Fifteen first-generation students attend Michelle Obama's talk for free
Junior Diana Salgado Huicochea was sitting in St. Mary’s student lounge a few weeks ago when she was offered the opportunity of a lifetime.
“I was walking by the DIP office when [UP's Diversity Coordinator] Yuri Hernandez Osorio said, ‘Did you see my email?’” Diana Salgado Huicochea said. “That was when she handed me my ticket right away.”
Fifteen of UP’s first-generation students were given free tickets to hear former First Lady Michelle Obama speak at the Moda Center for “Becoming: An Intimate Conversation with Michelle Obama” on March 19.
This year, the Common Application— which is a college application used by many colleges and universities — partnered with Michelle Obama’s Reach Higher campaign. Because UP is a Common Application school, Michelle Obama’s office granted 15 free tickets to this event for UP students to enable first-generation, low-income students the opportunity to hear a powerful message from an individual whose personal story is just like theirs.
Obama spoke about some of her experiences growing up and her time as FLOTUS. Her memoir “Becoming” was published in 2018 and has received widespread attention and praise. In the first week, the book sold 1.4 million copies.
“When I heard Michelle was coming to Portland a few months ago I immediately looked up tickets to see her and saw how expensive they were so I gave it some thought which turned into them selling out,” Salgado Huicochea said. “I was very disappointed that I was not going to get to see her at all. So getting the ticket offer I felt extremely lucky, grateful, and I also thought about how good God is.”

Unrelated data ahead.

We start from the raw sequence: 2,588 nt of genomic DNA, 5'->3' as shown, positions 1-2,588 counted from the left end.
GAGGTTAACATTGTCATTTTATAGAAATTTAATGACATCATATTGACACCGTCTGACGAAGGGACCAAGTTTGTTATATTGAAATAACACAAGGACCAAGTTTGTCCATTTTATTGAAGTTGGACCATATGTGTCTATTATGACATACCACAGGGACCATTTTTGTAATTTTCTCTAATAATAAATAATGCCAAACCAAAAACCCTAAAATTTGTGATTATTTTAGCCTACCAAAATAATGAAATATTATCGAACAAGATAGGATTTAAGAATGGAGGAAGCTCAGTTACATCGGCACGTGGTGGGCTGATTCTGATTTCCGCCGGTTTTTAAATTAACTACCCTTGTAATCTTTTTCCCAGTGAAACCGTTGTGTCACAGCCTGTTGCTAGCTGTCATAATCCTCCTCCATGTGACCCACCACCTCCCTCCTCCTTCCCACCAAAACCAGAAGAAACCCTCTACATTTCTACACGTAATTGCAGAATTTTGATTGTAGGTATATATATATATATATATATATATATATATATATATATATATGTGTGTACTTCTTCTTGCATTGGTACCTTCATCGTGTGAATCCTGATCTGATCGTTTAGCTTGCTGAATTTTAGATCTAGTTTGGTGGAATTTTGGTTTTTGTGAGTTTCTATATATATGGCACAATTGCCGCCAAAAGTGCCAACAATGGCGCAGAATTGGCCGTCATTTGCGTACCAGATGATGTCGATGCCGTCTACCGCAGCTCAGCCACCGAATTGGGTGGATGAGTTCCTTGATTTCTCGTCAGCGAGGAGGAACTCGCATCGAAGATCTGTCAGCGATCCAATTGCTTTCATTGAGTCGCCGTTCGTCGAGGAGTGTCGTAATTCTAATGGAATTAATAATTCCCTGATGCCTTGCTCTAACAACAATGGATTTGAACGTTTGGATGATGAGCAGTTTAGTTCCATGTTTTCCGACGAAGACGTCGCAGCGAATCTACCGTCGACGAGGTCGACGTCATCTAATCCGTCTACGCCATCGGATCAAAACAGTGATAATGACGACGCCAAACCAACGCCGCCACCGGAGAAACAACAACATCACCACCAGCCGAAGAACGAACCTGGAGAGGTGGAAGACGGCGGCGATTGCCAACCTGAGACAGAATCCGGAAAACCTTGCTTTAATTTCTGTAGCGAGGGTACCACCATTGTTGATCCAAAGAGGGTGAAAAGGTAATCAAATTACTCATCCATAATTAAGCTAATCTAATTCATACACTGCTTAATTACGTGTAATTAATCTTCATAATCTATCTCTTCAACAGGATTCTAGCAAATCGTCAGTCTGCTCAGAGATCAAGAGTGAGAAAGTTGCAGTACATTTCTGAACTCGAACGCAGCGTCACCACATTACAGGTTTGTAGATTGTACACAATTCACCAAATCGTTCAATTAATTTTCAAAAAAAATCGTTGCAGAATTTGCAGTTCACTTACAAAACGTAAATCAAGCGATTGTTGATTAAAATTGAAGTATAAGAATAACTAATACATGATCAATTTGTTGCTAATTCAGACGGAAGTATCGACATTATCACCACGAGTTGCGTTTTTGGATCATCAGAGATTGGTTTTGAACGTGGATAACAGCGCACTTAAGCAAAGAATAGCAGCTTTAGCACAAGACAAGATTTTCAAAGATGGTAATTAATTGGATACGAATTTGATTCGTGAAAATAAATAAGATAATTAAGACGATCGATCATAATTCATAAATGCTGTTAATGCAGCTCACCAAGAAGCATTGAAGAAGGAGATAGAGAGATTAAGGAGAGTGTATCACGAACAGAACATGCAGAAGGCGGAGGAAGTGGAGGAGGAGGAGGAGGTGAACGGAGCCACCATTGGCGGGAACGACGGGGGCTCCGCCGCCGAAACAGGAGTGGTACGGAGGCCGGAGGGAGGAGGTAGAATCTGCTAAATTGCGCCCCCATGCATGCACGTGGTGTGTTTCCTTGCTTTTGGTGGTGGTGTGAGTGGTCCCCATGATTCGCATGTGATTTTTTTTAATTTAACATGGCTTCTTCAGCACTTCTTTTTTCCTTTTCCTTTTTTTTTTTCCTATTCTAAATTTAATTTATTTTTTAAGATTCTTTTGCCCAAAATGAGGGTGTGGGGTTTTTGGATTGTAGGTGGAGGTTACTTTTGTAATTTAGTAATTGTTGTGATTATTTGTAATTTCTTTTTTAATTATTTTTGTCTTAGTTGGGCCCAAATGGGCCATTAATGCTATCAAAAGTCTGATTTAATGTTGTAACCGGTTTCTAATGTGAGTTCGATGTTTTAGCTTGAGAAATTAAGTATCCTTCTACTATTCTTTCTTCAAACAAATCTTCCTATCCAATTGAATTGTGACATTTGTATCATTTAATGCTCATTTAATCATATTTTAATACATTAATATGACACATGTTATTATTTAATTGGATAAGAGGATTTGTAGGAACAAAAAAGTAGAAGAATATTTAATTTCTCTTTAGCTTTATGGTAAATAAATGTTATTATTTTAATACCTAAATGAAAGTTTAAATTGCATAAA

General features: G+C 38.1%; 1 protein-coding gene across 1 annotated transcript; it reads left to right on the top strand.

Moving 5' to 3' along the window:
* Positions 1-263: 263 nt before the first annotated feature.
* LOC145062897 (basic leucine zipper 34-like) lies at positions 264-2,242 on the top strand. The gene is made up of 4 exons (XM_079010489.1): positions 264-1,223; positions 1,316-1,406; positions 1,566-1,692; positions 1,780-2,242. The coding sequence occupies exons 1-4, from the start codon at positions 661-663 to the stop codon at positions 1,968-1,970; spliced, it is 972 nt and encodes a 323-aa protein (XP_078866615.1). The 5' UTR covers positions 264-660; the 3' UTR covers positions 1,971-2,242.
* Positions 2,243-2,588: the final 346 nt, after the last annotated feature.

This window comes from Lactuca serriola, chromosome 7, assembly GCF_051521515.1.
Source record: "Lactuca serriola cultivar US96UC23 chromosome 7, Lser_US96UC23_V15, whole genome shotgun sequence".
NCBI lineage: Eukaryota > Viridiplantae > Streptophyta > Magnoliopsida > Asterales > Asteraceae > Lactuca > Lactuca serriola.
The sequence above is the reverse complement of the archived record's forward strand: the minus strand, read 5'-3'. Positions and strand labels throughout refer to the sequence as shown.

Freshman Daniel Lagunas-Perez said he was excited when Hernandez Osorio emailed him about the Obama tickets. He almost didn’t go because it was originally scheduled for the same night as Dance of the Decades. But he said he quickly realized he didn’t want to miss this event.
“I was like, they have Dance of the Decades every year, seeing Michelle Obama is a once in a lifetime opportunity,” Lagunas-Perez said.
Obama canceled her talk that night due to the snow Portland was expecting to have. Students were disappointed that she canceled, but were thrilled to hear she rescheduled for Tuesday, March 19.
The experience left students feeling empowered by Obama’s inspirational words and relatable anecdotes about growing up as a first-generation college student herself from the South Side of Chicago.
“One of the things that Michelle said that stuck with me was ‘Don't tell me who I am, I know who I am, you don't know me,’” Salgado Huicochea said. “I am not as confident as her but sometimes I do wish I could say this to people especially when they assume things because of my skin color and/or my background.”
“It was a breathtaking experience,” Lagunas-Perez said. “It doesn’t matter where you come from. She’s not some super special person — she’s the same as every one of us. I think we can all be like her.”
Assistant Director of Admissions Cassy Esparza was given these tickets for UP students from Obama’s office.
“This came as a big surprise to me, as I consider this a very special opportunity to hear from an incredibly influential woman,” Esparza said.
Once Esparza received the tickets from Michelle Obama’s office, she gave them to Hernandez Osorio and Program Manager for Special Populations and Learning Assistance Matt Daily to distribute them to some of UP’s first-generation students.
“I immediately knew that Yuri and Matt would know how to reach as many students as possible who would be interested in the opportunity,” Esparza said.
Colette Clark is a reporter for The Beacon. She can be reached at firstname.lastname@example.org.